Other researchers are working to preserve Cornwall's history for future generations, or coming up with solutions to business problems.
From improvements in housing regulations to new methods of engaging children with nature, our research is having a direct impact on the ingenuity of businesses in Cornwall, and improving public health at a national and international level.
Visit our Business pages to find out how our academics and students could help your business.
Publically accessible facilities
Our Penryn campus is free to enjoy for the local community - come and explore our beautiful grounds.
Other facilities include:
If you have a query or concern, would like to use our facilities or want to get involved in our outreach events, we want to hear from you.
|Type of enquiry||
Who to contact
|General queries or help reaching a member of staff||
Penryn Campus main reception
Phone: +44 (0) 1326 370 400
|Schools and outreach events||
Phone: +44 (0)1326 371858
|Press and communications||
Rachel Caunter, Campaign Manager for the Cornwall Campuses
Phone: +44 (0)1326 255166
|Businesses||See our Business pages for details of how we can work with you and who to contact.|
|Report a concern||
Community Support team
Phone: +44 (0)1326 370737
|More information for the local community|
Making an impact in Cornwall and the region
Discover some of the ways the University, our students and our research are making a positive impact in Cornwall and the region.
We run a range of free taster days and short free accredited courses for people in Cornwall. Read more.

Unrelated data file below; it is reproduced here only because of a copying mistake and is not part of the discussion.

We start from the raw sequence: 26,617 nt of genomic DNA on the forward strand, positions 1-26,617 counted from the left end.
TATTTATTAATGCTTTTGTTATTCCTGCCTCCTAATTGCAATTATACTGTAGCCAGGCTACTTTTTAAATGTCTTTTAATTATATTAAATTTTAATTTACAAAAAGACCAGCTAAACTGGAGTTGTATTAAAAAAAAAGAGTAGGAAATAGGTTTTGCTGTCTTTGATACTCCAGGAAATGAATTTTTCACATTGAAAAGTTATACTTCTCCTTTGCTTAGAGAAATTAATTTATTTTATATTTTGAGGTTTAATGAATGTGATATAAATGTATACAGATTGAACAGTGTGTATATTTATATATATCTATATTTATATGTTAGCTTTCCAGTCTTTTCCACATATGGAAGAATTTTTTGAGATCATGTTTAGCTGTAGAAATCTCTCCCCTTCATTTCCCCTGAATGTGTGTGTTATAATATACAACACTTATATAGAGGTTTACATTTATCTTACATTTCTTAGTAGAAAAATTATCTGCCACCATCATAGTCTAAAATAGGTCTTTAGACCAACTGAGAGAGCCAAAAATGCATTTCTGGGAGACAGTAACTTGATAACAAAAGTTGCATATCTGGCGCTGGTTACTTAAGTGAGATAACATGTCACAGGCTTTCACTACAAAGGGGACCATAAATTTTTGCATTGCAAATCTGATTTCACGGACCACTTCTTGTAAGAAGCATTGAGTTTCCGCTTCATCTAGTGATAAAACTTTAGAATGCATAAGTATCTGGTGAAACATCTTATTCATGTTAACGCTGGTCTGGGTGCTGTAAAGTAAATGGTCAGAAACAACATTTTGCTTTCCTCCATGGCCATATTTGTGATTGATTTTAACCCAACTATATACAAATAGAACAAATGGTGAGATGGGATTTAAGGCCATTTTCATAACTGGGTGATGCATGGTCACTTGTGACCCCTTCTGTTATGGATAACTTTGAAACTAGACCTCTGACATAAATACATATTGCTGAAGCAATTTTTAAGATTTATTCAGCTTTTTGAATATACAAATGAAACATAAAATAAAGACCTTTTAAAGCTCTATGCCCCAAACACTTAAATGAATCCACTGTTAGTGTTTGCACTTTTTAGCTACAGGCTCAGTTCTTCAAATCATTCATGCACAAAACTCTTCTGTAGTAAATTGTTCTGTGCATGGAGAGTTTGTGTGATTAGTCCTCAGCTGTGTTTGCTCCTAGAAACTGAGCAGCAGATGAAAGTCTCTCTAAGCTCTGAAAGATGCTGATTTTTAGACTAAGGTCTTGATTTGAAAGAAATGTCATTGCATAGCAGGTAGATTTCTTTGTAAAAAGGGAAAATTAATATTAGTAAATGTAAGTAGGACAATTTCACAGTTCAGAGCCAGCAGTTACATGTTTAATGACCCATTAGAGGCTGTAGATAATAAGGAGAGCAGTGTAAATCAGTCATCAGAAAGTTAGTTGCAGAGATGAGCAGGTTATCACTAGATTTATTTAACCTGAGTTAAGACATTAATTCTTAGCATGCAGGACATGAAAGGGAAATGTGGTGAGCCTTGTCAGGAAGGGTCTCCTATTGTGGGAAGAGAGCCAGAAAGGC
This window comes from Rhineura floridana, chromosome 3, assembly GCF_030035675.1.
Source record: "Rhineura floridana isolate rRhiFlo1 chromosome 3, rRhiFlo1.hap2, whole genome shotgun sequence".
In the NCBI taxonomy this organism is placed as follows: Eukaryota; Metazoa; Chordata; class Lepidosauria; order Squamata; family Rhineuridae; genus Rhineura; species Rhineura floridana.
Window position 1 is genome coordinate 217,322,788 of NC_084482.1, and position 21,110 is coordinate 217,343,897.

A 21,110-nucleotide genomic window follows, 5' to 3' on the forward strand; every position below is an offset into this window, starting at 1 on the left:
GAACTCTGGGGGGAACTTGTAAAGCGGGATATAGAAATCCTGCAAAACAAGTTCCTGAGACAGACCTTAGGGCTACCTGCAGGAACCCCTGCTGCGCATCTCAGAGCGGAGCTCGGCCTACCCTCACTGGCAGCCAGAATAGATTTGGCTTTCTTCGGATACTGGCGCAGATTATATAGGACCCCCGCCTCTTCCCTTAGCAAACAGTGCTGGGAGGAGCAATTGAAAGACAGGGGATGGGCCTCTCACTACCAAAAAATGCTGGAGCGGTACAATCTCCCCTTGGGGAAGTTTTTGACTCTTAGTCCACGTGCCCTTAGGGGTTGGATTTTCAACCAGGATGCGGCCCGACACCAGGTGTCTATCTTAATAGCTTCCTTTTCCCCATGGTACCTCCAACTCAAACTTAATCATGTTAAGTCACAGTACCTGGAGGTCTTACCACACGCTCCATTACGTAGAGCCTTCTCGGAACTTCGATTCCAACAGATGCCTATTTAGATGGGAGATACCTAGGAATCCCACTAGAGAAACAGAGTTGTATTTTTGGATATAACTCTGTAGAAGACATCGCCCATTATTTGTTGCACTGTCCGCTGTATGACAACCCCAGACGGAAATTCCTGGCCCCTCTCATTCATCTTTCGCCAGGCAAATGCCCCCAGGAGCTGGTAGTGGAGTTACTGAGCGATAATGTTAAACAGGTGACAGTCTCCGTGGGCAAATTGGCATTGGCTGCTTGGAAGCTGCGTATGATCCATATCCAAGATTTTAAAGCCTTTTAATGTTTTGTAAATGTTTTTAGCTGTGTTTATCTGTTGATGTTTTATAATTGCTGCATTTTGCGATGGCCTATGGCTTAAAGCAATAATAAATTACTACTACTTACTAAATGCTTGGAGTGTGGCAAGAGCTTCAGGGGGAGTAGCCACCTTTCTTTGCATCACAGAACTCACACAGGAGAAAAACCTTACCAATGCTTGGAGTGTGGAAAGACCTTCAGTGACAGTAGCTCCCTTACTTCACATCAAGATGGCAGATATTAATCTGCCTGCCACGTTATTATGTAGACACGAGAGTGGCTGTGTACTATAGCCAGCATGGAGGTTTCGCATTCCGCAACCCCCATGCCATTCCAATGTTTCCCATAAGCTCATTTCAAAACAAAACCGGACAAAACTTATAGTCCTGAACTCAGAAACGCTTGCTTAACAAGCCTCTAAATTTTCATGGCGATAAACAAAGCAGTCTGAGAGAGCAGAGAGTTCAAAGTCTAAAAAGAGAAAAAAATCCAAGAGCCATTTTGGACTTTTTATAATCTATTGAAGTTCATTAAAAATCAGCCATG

Researchers at the ESI have been working closely with Cornwall Council on the Green Infrastructure for Growth project and the Making Space for Nature project. The projects aim to bring more wildlife to the ‘green deserts’ of small urban public open spaces at the same time as improving them for local communities. Find out more.
During Falmouth Week 2021, speakers from the University gave talks about topics including smart solar powered windows, climate change, plastic pollution, animal behaviour and more.
Tevi is an exciting EU-funded venture which aims to create economic and environmental growth in Cornwall and the Isles of Scilly. Read more.
This project is investigating local people’s experiences of being physically active in older age. It is also examining how physically active older adults are perceived by other people. Find out more.
Dr Xiaoyu Yan is looking to make more cost effective use of electric vehicles in rural areas, such as Cornwall. His research also looks at how best to use electric vehicles as an energy store for localised energy systems and secondary use of redundant batteries.
Research that could help Cornwall lead the way in developing sustainable lobster stocks. Read more.
This fantastic free event gives scientists from our Penryn Campus the ideal opportunity to share their knowledge, passion and expertise for science with childfren and adults from the local community. Find out more.
How Science Works is a collaboration between Penryn College and the University of Exeter’s College of Life and Environmental Sciences (CLES) that encourages pupils at local primary and secondary schools to investigate questions in science. Find out more.
Former United States Poet Laureate Natasha Trethewey performed a public lecture at the University of Exeter’s Penryn Campus and gave a reading of her work at Falmouth Art Gallery. Read more.
When the body of a seven foot Bluefin Tuna washed up on a Cornish beach, it offered a rare opportunity for researchers, and the Cornish public, to learn more about this elusive creature.